Written by Cassandra Milani
I learned to knit for the first time as an undergrad while studying abroad at the London College of Fashion. Perhaps unsurprisingly for a hand-knitting class in England, I learned to knit using the English method. Later that year, back at my university in the US, I learned how to knit on an old, manual Passap machine (and anyone who thinks that machine knitting is easier than hand-knitting is kidding themselves). I happily continued to knit my way through every project possible, fully obsessed with a technique that had amazingly, and somewhat inexplicably, eluded me until the age of 20.
After graduating, I worked at a mass-market fashion company in Philadelphia whilst still knitting patterns for a local yarn company on the side. It was during this time – knitting swatches for my full-time job and full pieces for my side-hustle – that my reliance on the more physically stressful English method backfired.
I strained a tendon in my left wrist, but worked through the pain in order to meet deadlines. I ended up in physical therapy, attending on and off for several months, while my wrist recovered. I nursed my mildly embarrassing knitting injury alongside people recovering from major things like car accidents, childbirth, and sports injuries.
A few weeks into my treatment, my physical therapist encouraged me to try knitting again. Soon, the pain in my wrist flooded back. More weeks of therapy lifting tiny weights under the confused gaze of people on treadmills and weight machines ensued. Afterwards, I tried knitting with the Continental method, which is supposed to be faster and easier on the wrists. But…more pain, more weeks of therapy.
The Portuguese Method of Knitting
Eventually, I delved deeper into researching how some knitters continue to knit after developing arthritis, and I came across the Portuguese method. This method has become a bit more well-known in the last few years, but back then there was little to go on (for English-speaking Americans like me, at least) besides a handful of videos on YouTube, which were sometimes subtitled and sometimes not. But watching Portuguese videos on repeat in order to master a new technique was all worth it: I had finally found a pain-free way of knitting.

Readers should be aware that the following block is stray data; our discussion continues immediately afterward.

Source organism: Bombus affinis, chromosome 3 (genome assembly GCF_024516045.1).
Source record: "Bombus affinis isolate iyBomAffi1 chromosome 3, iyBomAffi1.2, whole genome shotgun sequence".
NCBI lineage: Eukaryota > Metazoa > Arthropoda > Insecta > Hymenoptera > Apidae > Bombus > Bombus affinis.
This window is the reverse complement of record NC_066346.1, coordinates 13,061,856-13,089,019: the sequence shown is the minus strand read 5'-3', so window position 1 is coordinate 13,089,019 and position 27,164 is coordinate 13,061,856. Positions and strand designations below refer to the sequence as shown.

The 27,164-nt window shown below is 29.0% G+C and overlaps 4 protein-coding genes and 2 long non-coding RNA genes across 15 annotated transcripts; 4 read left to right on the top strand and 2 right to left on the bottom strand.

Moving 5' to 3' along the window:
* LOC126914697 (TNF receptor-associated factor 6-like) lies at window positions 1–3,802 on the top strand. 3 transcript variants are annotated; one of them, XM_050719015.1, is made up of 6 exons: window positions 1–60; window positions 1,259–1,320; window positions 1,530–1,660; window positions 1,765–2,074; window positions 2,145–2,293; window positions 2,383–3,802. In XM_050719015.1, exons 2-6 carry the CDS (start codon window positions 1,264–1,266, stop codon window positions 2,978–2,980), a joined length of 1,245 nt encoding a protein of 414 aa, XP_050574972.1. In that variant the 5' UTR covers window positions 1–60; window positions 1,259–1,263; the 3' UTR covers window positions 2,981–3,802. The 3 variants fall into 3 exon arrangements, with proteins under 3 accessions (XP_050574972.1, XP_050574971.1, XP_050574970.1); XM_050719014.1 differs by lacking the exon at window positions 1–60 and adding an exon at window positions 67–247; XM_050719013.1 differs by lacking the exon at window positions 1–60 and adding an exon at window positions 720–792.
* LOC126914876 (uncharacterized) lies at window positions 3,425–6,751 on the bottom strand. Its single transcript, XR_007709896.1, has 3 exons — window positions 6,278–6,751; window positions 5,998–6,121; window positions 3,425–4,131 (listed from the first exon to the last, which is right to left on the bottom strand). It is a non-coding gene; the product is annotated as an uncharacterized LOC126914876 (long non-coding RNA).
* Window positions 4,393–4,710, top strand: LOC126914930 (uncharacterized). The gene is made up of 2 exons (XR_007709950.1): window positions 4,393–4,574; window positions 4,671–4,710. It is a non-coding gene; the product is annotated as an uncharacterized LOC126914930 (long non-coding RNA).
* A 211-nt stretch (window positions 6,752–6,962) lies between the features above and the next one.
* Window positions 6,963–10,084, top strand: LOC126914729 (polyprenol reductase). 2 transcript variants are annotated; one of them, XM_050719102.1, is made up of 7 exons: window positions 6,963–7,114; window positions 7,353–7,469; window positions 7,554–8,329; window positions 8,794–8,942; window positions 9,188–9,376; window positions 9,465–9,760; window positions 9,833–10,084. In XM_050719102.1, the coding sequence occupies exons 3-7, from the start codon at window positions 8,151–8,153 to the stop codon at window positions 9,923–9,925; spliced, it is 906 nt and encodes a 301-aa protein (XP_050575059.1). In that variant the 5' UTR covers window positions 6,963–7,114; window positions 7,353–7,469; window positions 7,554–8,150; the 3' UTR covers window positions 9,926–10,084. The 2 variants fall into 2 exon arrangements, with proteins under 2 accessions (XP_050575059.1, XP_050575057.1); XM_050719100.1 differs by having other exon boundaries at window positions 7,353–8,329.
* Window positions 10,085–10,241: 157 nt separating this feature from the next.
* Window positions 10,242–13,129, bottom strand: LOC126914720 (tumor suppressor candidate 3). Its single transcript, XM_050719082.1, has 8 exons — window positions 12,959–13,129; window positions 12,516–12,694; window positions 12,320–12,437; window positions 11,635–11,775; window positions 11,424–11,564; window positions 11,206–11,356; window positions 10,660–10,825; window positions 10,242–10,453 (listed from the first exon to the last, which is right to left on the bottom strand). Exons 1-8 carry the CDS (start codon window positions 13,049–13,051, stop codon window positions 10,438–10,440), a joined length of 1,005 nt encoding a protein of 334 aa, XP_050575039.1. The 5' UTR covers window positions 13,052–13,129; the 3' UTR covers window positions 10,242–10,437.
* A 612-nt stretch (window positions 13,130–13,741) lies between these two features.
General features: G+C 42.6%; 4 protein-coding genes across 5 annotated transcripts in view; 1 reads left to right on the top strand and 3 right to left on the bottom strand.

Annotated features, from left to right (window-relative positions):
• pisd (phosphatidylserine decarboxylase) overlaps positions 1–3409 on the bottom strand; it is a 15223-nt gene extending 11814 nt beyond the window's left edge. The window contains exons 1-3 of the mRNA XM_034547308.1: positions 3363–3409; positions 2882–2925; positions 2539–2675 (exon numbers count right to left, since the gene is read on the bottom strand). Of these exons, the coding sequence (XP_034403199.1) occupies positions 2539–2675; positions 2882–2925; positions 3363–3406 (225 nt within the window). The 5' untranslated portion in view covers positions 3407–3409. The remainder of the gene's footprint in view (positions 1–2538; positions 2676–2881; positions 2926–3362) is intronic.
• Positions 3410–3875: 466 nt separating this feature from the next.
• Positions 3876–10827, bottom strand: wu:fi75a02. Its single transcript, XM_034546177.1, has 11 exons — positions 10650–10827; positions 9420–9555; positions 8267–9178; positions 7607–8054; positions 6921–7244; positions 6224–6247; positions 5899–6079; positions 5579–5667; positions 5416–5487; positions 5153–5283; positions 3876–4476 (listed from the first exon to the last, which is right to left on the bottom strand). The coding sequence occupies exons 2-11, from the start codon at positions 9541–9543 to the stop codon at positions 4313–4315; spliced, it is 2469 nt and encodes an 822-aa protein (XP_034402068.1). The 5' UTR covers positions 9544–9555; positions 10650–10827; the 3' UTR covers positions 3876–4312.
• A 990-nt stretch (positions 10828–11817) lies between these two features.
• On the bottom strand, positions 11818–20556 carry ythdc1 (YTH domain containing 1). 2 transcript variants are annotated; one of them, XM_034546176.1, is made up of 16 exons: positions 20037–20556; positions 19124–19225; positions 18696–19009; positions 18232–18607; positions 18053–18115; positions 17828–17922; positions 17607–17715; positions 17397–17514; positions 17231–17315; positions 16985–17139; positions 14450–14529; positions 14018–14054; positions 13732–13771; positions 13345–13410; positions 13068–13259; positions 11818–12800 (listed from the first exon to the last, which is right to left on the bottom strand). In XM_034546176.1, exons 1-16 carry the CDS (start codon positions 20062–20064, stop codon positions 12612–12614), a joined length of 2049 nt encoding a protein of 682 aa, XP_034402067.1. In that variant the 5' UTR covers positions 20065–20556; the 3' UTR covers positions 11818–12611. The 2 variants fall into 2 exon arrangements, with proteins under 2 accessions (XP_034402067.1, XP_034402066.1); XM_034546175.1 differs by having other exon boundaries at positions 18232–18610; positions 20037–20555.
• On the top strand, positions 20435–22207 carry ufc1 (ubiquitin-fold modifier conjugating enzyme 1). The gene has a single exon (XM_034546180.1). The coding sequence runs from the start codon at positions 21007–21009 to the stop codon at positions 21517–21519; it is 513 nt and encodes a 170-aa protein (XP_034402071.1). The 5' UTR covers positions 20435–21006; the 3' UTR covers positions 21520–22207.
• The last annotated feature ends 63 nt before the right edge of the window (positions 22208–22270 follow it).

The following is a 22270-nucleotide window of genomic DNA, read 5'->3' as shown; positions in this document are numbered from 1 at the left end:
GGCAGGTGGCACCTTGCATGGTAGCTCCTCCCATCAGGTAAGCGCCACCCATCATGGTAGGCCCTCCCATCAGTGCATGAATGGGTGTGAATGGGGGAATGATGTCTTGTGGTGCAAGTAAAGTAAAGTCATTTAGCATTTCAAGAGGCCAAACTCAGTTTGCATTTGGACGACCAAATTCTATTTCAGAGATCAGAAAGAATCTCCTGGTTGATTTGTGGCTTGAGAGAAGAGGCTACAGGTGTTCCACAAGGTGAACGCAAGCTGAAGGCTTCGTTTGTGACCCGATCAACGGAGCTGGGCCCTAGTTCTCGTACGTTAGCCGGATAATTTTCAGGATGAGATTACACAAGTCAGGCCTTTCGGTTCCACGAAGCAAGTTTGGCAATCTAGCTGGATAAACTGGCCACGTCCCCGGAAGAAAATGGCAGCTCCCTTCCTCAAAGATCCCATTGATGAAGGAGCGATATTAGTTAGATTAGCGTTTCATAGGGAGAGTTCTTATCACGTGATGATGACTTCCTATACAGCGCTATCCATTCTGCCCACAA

New project underway 🧶🦙Due to a wrist injury, 7 years ago I switched to the #Portugueseknitting method when the English method became too painful. I tension the yarn around my neck, and purling is a breeze. Anyone else out there use this method? #uofgknitting #knitting #purl pic.twitter.com/jDDLyIZC2o
— Fleece to Fashion (@UofGknitting) April 19, 2021
This time around, my experience of learning to knit was a bit different from the first. I no longer had someone standing next to me in class to guide me. I still had my fundamental knowledge of knitting, so I wasn’t starting from scratch. (By the way, Portuguese-method garter stitch is all purl stitches, and if you’re thinking that sounds awful, purling is actually much, much easier using this method than any other!) But the process of learning this new method sometimes felt like learning to knit all over again. While I no longer design knitwear for a living, I continue to knit this way, tensioning the yarn around the back of my neck instead of with my hands.
Learning to knit is a highly personal journey. How did you learn to knit? Share your knitting story with us on Twitter @UofGknitting
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